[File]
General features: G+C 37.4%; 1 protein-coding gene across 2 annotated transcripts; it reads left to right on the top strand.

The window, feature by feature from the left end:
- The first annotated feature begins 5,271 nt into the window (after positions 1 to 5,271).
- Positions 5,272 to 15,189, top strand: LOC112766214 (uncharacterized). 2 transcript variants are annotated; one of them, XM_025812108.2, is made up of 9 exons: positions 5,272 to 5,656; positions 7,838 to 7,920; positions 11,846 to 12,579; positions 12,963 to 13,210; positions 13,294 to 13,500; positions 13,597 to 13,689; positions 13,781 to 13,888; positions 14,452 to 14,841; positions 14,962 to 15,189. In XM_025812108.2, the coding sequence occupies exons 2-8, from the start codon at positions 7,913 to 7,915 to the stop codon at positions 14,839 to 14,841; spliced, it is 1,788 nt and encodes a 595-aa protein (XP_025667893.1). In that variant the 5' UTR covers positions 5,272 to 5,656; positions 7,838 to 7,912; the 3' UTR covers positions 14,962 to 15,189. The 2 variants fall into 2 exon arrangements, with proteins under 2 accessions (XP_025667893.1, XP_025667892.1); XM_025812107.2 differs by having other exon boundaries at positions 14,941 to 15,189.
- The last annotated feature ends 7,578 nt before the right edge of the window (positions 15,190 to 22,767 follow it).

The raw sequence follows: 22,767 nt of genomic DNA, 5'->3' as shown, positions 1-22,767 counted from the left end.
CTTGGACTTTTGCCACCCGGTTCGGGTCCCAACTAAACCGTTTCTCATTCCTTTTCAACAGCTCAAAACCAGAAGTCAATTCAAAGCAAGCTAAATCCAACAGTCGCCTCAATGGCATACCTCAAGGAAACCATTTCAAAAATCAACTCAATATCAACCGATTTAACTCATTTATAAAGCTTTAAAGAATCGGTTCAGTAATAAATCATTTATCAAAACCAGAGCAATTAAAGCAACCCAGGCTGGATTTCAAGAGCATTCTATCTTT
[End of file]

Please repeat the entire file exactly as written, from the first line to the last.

General features: G+C 37.4%; 1 protein-coding gene across 2 annotated transcripts; it reads left to right on the top strand.

The window, feature by feature from the left end:
- The first annotated feature begins 5,271 nt into the window (after positions 1 to 5,271).
- Positions 5,272 to 15,189, top strand: LOC112766214 (uncharacterized). 2 transcript variants are annotated; one of them, XM_025812108.2, is made up of 9 exons: positions 5,272 to 5,656; positions 7,838 to 7,920; positions 11,846 to 12,579; positions 12,963 to 13,210; positions 13,294 to 13,500; positions 13,597 to 13,689; positions 13,781 to 13,888; positions 14,452 to 14,841; positions 14,962 to 15,189. In XM_025812108.2, the coding sequence occupies exons 2-8, from the start codon at positions 7,913 to 7,915 to the stop codon at positions 14,839 to 14,841; spliced, it is 1,788 nt and encodes a 595-aa protein (XP_025667893.1). In that variant the 5' UTR covers positions 5,272 to 5,656; positions 7,838 to 7,912; the 3' UTR covers positions 14,962 to 15,189. The 2 variants fall into 2 exon arrangements, with proteins under 2 accessions (XP_025667893.1, XP_025667892.1); XM_025812107.2 differs by having other exon boundaries at positions 14,941 to 15,189.
- The last annotated feature ends 7,578 nt before the right edge of the window (positions 15,190 to 22,767 follow it).

The raw sequence follows: 22,767 nt of genomic DNA, 5'->3' as shown, positions 1-22,767 counted from the left end.
CTTGGACTTTTGCCACCCGGTTCGGGTCCCAACTAAACCGTTTCTCATTCCTTTTCAACAGCTCAAAACCAGAAGTCAATTCAAAGCAAGCTAAATCCAACAGTCGCCTCAATGGCATACCTCAAGGAAACCATTTCAAAAATCAACTCAATATCAACCGATTTAACTCATTTATAAAGCTTTAAAGAATCGGTTCAGTAATAAATCATTTATCAAAACCAGAGCAATTAAAGCAACCCAGGCTGGATTTCAAGAGCATTCTATCTTT